Citizens Advisory Committee discuss use-of-force training with Orange County Sheriff’s Office

Agency holds yearly use-of-force training; Florida requires it every 4 years

Orange County Sheriff's Office cruiser.

ORANGE COUNTY, Fla. – The Orange County Sheriff's Office Citizens Advisory Committee met virtually on Thursday evening to address concerns with use of force and training.

At the beginning of the meeting with the nine-member board, Sheriff John Mina told the committee that he was open to recommendations in order to improve the agency.

Committee member Jean Sandor said during the meeting that she understands the committee’s responsibility.

“It is really important to us and the community to know that we are there for them,” Sandor said.

During the meeting, members asked questions to members of the Sheriff’s Office who oversea discipline and training. The agency told the committee that it conducts use of force training on a yearly basis, despite the Florida only requiring it be conducted once every four years.

Board members also said that they feel their concerns for the past couple years have been addressed by the sheriff.

"Every recommendation that we have sent forward has been adopted and put into policy. I can not think of one that was not," said committee member Mark Bassett.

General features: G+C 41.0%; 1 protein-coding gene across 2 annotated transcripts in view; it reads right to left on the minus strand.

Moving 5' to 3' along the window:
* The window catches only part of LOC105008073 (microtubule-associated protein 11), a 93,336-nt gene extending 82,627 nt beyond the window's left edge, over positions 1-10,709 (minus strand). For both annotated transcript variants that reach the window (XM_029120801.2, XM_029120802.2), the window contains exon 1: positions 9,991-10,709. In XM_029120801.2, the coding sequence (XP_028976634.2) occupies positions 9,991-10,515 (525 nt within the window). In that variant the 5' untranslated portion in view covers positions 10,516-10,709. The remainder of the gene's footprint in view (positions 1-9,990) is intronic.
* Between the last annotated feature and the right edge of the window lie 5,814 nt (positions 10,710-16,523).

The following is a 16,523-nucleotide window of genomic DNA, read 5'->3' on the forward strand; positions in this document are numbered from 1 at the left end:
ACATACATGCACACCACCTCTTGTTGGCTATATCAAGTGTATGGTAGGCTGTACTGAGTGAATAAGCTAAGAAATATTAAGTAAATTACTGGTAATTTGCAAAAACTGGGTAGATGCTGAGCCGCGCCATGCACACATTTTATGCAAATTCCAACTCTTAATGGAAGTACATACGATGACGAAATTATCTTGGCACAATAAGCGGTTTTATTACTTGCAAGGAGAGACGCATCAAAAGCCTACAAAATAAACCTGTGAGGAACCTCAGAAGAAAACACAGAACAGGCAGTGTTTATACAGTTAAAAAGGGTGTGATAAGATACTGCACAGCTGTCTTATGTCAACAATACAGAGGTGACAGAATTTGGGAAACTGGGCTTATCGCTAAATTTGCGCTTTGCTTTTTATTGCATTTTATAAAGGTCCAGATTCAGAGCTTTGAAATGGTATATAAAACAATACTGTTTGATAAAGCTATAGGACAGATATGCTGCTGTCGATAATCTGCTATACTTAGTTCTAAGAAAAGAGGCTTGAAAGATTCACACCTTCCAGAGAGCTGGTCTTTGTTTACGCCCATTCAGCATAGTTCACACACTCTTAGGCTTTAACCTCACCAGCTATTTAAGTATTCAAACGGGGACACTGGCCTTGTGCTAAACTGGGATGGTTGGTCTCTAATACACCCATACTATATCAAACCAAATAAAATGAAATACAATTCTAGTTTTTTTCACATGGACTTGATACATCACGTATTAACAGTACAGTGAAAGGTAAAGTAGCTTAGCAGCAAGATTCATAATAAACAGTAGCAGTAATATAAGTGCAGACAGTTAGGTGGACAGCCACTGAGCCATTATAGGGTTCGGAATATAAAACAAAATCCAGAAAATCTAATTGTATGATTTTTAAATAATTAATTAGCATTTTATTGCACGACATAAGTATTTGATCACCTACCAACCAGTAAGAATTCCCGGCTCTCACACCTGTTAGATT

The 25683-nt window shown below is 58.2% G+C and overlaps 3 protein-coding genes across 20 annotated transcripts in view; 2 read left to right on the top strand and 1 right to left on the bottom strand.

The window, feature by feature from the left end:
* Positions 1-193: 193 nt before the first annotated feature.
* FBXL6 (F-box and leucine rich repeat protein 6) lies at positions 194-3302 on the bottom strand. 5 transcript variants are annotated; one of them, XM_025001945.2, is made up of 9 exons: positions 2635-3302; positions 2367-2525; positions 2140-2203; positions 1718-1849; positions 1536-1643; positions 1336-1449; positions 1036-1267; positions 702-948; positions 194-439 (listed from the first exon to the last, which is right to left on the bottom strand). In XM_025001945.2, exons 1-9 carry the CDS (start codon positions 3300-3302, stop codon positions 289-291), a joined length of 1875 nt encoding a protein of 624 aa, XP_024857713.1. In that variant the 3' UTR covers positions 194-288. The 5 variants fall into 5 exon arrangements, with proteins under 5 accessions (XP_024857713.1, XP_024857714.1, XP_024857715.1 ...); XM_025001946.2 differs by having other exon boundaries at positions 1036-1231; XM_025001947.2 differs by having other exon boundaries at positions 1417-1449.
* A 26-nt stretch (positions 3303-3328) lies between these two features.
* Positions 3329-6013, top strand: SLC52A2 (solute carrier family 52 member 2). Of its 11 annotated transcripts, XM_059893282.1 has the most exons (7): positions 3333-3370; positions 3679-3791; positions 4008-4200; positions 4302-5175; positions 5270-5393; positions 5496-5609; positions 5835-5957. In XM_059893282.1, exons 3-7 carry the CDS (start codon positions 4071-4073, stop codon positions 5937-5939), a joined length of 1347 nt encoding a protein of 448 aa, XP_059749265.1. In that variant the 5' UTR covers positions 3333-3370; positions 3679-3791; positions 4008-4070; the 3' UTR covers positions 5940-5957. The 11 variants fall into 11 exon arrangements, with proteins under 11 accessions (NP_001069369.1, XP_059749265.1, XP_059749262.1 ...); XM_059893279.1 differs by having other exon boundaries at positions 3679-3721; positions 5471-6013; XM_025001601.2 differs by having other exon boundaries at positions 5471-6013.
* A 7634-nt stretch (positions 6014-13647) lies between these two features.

[ RELATED COVERAGE: Use of force policy update: Orange County deputies now have ‘duty to intervene’ | Meet the Citizen Review Board, the people who help police the Orlando police]

Questions also arose regarding OCSO's policy on choke holds. The sheriff's office told the group that choke holds are prohibited, unless lethal force is necessary.

The group also addressed protesters’ calls to “defund the police.”

Committee member Patricia Rumph said that she feels taking away from the agency’s budget will reduce the amount of education deputies receive.

“You can’t say train the officers and defund police because the first thing that is going to go when you cut back on the budget is training,” Rumph said.

A representative for the deputies’ union also said the union is still considering it’s next step after filing an official grievance regarding a new requirement for deputies to intervene being added to the department’s policy.

The new protocol requires deputies to step in when seeing “disproportionate use of force” by a fellow deputy.

The union has said it doesn’t agree with the wording of the policy and it wasn’t given proper notice before it was instated.

About the Author:

Troy graduated from California State University Northridge with a Bachelor's Degree in Communication. He has reported on Mexican drug cartel violence on the El Paso/ Juarez border, nuclear testing facilities at the Idaho National Laboratory and severe Winter weather in Michigan.